Post-War & Contemporary Art / INVADER (B. 1969) Rubik Travis Bickle Mohican 2007
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Lazarides Gallery, London
Acquired directly from the above by the present owner in 2007
London, Lazarides Gallery, London Invasion / Bad Men Part II, 2007, p. 34-35, illustrated in colour
Invader is one of the world's most prolific and esteemed street artists. He has been one of the leading pioneers of the Street Art movement to have emerged in the last thirty years, standing alongside Banksy, STIK, and Shepard Fairey as a creator of some of the most iconic and beloved public works of art in the world. His style is utterly unique, and the present work, Rubik Travis Bickle Mohican, captures the punkish, analogue methods that typify his career.
Growing up in the 1970's and 80's, Invader's work has drawn inspiration from the popular culture of this period. After graduating from the École des Beaux-Arts, Paris, he began the street art project that would launch him into the public eye in 1998, installing mosaic pieces that resembled the pixelated, '8-bit' style of Space Invader villains across his home city. He almost instantly became beloved by a global public for whom his works were an essential part of the urban landscape, 'invading' city spaces with iconic characters and emblems that were craftily installed often without notice. To this day, he has thousands of mosaics on view in the public spaces of world cities, beneath the surface of the Pacific Ocean, and even aboard the International Space Station. The impact of his career for Street Art and contemporary art at large is immeasurable, and such works as Rubik Travis Bickle Mohican represent the pinnacle of his artistic output.
Using his original technique dubbed 'Rubikcubism', Invader takes this fascination with nostalgia and mainstream culture further by using the Rubik's Cube as a medium. The present work combines Invader's instantly recognisable pixelated, pointillist style with one of the most iconic antiheroes from 1970's American cinema - Travis Bickle from Martin Scorsese's 1976 drama Taxi Driver. Through the careful and masterfully obsessive manipulation of the 330 Rubik's Cubes, Invader forms the image of Bickle at the apex of his character arc.
Invader's street art is composed of tile mosaics, and depict characters from wildly popular retro arcade games such as Space Invaders and Pac-Man. However, for Invader's studio works he expands the possibilities of pixelation by appropriating a popular image and converting small areas of the image from its native colours into exacting configurations of white, yellow, red, blue, orange, and green tiles on each corresponding Rubik's Cube. The finished artwork simultaneously alludes to the Pointillist principles of Georges Seurat, as well as Picasso and Braques' preoccupation with Cubism which occurred a century before this present work was created. Viewed up close, the present work appears as an abstract cacophony of colours; viewed from afar, however, the image of Bickle with his anarchic mohawk hairstyle materialises. The somewhat grainy and fragmented nature the individual tiles imbue the portrait with nostalgic memories of the filmmaking process. The speckles of white on the top left evoke flecks of overexposed 35mm film.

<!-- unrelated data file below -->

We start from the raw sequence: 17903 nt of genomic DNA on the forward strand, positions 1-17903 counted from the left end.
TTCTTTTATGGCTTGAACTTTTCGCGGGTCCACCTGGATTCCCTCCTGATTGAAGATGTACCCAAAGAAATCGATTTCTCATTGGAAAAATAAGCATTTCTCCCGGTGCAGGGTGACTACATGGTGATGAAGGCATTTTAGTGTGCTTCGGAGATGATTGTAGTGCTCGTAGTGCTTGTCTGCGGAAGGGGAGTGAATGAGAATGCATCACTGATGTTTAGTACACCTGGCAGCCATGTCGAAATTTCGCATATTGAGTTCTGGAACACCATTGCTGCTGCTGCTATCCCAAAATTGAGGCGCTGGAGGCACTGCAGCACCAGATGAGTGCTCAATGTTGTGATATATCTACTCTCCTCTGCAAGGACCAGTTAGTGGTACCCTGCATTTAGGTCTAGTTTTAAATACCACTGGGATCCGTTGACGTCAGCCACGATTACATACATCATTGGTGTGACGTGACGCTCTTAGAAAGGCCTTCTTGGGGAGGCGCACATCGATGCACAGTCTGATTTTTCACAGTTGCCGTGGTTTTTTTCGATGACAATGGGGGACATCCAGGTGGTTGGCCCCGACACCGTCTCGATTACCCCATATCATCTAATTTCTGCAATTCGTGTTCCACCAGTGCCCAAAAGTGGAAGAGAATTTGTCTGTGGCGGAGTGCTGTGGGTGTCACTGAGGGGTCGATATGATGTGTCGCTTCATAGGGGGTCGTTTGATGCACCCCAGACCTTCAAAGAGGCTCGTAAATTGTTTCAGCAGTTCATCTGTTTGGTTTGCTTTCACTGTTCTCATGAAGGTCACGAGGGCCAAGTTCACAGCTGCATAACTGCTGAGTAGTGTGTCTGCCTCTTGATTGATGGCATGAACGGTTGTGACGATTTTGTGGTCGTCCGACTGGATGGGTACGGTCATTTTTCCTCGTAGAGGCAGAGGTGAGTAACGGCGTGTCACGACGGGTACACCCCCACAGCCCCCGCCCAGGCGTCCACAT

The subject matter reveals not only Invader's interest in mainstream pop culture and nostalgia, but also hints at Invader's humorous, satirical, even philosophical perspectives. The innocence of an iconic game is juxtaposed with the complex and internally tormented nature of Travis Bickle. The nigh infinite number of algorithmic configurations of the Rubik's Cube mirrors the plurality of pop culture and its ubiquitous nature. In the late 2000's, Invader reflected on spirituality as a theme; amongst the same series as the present work, one finds Rubikcubist portraits of the 14th Dalai Lama and Jesus. Travis Bickle, and by extension Robert De Niro who portrays Bickle, are iconified via Invader's laborious yet reverent technique.
Rubik Travis Bickle Mohican was exhibited at Invader's first London exhibition London Invasion / Bad Men Part II at Lazarides Gallery in 2007 and has remained in the same private collection ever since. In direct contrast to the serene portraits of religious leaders and famous musicians, or reimagining of iconic masterpieces from the Western canon, the works from the Bad Men Part II series showcase the brazen attitude, grit, and omnipotent hold over the public's attention of these antithetical characters. They point to Invader's quick-witted and humorous qualities as the artist himself has remained anonymous, evading the authorities and the public life throughout his career. Through this choice of subject matter, methods of abstraction and the integration of a cult classic game as a material, Invader's works are revolutionary and iconoclastic. Rubik Travis Bickle Mohican is an exceptional example of the street artist's seamless foray into a unique and technically sophisticated series of studio works which rarely come to market.